Do you Twitter?
Twitter is a fast-growing phenomenon backed by venture-capital of dot com proportions, but is it more than another internet seven day wonder?
You may have heard of Twitter. It has been around for about two years now and is rapidly becoming a buzzword uttered by people who want to appear "in the know", but it also has a loyal fan base and some serious business uses. Like all good ideas, the concept is remarkably simple. People who twitter send one line messages (a maximum of 140 characters) to their Twitter account answering the basic question "What are you doing?". That message is then distributed by the Twitter service to other users who have subscribed to their Twitter feed.
Some have called it "micro-blogging" and a type of social networking. Others have likened it to an SMS broadcasting service. Indeed, one of the features of Twitter is that you can use your mobile phone to send in your twitterings using SMS text messaging, allowing you to keep your friends appraised of your activities no matter where you are or what you are doing, which has resulted in some surprising tweets. For example, just before Christmas, a 737 crashed off the end of the ice-covered runway in Denver. Whilst other passengers were scrambling out of the jet and counting their arms and legs, Mike Wilson pulled out his mobile phone and twittered "I've just been in a plane crash", followed shortly after by a comment that his glasses had fallen off as he left the plane.
Less dramatically, at the start of February, actor and TV celebrity Stephen Fry twittered the following message: "Ok. This is now mad. I am stuck in a lift on the 26th floor of Centre Point. Hell's teeth. We could be here for hours. A**e, poo and widdle." During the 30 minutes that he and four others were trapped, he posted a running commentary read by an estimated 108,000 readers.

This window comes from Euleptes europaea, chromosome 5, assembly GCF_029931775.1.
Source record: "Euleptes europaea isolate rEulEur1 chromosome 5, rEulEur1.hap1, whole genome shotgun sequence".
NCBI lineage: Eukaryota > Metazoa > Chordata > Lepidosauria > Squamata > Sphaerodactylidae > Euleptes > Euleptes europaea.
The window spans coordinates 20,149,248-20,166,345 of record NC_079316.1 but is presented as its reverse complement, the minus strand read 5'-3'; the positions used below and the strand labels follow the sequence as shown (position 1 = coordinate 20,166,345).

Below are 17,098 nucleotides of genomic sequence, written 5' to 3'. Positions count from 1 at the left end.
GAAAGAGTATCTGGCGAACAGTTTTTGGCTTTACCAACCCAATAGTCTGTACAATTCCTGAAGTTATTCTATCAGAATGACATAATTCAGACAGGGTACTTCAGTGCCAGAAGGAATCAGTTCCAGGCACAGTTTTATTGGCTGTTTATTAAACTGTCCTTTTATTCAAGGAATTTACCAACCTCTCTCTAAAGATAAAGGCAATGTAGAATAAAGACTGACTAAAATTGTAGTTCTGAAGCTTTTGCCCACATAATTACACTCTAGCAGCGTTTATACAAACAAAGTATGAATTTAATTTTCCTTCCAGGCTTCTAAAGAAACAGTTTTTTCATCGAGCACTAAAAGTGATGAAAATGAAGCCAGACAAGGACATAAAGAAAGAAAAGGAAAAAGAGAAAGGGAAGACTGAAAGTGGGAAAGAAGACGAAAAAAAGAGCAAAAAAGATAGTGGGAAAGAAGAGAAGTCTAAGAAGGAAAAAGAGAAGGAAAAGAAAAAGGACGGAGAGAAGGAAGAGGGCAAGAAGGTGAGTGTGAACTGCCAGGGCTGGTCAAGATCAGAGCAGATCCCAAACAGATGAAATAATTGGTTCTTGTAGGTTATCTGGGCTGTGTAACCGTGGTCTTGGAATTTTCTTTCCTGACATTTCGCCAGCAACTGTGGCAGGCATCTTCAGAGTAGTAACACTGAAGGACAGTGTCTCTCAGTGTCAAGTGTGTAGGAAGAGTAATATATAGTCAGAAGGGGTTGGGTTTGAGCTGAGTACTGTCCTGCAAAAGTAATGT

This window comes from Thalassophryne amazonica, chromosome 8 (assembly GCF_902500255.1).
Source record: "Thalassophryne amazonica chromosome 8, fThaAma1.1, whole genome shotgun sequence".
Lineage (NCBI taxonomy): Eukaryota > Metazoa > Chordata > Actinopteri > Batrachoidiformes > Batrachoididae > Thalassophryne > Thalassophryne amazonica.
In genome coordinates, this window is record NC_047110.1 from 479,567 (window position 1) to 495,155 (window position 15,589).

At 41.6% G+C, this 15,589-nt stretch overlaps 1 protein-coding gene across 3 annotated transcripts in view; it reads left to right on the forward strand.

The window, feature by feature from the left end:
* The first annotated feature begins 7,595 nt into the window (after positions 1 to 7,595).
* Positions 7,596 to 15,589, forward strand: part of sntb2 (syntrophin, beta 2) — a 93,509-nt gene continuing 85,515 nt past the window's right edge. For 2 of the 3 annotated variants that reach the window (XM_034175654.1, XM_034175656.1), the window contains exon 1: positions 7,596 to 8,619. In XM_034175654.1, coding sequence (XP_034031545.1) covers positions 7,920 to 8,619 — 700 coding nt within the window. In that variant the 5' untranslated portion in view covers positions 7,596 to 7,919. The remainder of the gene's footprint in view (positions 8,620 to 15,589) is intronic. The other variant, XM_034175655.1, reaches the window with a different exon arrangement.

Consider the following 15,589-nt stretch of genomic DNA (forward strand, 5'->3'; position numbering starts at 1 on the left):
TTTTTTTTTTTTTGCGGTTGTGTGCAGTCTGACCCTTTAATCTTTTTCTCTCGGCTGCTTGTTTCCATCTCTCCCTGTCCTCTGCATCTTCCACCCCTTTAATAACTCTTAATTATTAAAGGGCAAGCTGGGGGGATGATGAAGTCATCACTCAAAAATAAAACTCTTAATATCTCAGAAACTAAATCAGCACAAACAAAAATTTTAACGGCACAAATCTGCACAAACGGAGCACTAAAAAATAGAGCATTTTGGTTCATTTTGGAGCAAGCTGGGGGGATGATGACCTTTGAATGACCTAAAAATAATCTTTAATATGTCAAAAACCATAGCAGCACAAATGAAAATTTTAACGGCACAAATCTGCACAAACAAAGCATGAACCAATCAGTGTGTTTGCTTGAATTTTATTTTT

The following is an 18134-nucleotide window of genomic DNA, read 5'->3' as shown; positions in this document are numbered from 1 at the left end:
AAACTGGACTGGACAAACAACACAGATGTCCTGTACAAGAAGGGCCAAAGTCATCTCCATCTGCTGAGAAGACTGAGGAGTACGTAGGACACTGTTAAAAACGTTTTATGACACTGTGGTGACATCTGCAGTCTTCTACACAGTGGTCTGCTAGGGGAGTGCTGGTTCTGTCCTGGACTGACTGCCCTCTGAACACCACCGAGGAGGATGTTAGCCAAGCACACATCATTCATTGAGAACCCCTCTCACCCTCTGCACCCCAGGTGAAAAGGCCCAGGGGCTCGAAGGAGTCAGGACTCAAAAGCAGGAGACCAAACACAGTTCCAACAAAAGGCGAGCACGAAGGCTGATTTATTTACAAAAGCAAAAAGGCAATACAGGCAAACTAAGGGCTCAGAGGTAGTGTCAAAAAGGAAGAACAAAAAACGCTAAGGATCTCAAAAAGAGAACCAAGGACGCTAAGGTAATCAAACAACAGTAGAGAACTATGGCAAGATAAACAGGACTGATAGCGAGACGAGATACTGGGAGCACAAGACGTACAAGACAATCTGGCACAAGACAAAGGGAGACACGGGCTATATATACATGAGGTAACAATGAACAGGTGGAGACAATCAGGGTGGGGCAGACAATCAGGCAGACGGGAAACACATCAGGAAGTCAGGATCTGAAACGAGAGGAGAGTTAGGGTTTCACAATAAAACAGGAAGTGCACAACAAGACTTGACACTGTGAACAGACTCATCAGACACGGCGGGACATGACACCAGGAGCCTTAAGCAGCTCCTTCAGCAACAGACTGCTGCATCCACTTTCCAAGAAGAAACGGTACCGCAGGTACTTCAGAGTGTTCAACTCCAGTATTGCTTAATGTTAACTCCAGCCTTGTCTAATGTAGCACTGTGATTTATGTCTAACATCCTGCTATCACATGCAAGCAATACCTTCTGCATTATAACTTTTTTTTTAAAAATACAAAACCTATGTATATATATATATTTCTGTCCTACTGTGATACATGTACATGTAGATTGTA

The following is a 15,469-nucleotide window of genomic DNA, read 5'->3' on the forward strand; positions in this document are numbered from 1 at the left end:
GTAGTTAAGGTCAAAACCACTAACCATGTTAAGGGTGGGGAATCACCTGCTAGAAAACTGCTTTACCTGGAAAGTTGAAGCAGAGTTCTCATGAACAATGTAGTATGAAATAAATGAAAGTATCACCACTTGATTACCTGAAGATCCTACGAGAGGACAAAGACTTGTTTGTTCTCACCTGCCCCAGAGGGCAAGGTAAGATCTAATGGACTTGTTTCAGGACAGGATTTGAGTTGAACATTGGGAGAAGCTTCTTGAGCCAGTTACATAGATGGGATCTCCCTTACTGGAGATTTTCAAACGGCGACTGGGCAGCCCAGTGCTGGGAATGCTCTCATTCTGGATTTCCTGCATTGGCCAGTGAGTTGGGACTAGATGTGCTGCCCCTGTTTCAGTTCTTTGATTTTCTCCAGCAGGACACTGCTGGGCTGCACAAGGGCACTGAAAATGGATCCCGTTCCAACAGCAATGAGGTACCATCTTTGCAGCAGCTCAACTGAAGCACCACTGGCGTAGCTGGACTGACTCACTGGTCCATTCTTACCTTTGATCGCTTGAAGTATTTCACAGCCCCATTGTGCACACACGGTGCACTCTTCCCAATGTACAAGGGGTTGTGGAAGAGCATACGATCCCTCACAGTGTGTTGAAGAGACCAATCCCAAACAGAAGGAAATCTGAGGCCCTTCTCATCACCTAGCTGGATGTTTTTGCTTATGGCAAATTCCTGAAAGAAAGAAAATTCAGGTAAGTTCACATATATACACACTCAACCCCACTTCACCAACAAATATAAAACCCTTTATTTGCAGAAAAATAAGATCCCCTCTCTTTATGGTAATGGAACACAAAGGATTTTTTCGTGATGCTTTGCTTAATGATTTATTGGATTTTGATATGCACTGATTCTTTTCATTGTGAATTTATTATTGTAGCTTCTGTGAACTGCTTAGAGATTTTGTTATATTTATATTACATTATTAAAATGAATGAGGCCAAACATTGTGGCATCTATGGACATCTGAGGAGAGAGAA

But is Twitter just a voyeuristic fad? There is a more serious side to Twitter that is beginning to emerge. News sources such as the BBC have started using Twitter to disseminate breaking news headlines, and some large businesses including IBM are using the service to provide top-line market data and product information. Estate agents are using Twitter to keep potential purchasers up to date with new properties coming onto their books, and associations are using it to send out snippets of information and meetings reminders to their members. Unlike the Facebook fad, where companies were creating Facebook pages which often competed and clashed with their main website, the way that Twitter is being used by businesses is often complimentary to their main website.
Will Twitter continue to grow or fall out of favour? Will it eventually be bought out by one of the existing big players like Microsoft or Google? And will it one day justify the more than $30 million that has been invested in it so far? Only time will tell.
As with all good things on the internet, there are also downsides. Earlier this month, the Twitter account of the Dalai Lama, which had attracted 20,000 subscribers, was revealed to be the work of an imposter, and last month the accounts of 33 celebrities, including Britney Spears, were hijacked and had offensive messages posted in their name. The hackers gained access through one of Twitter's own admin accounts which had a weak password which was guessed by the hackers, and is a reminder to us all that passwords need to be cryptic.
And of course there is spam. An option of the Twitter system is that a user may allow other subscribers to post follow up comments to their Twitterings, an option which the majority of Twitter subscribers currently have enabled. This is beginning to be exploited by spammers creating fake Twitter accounts and using an automated tool, Tweet Tornado, to spam their message across thousands of Twitter feeds.
21st February 2009
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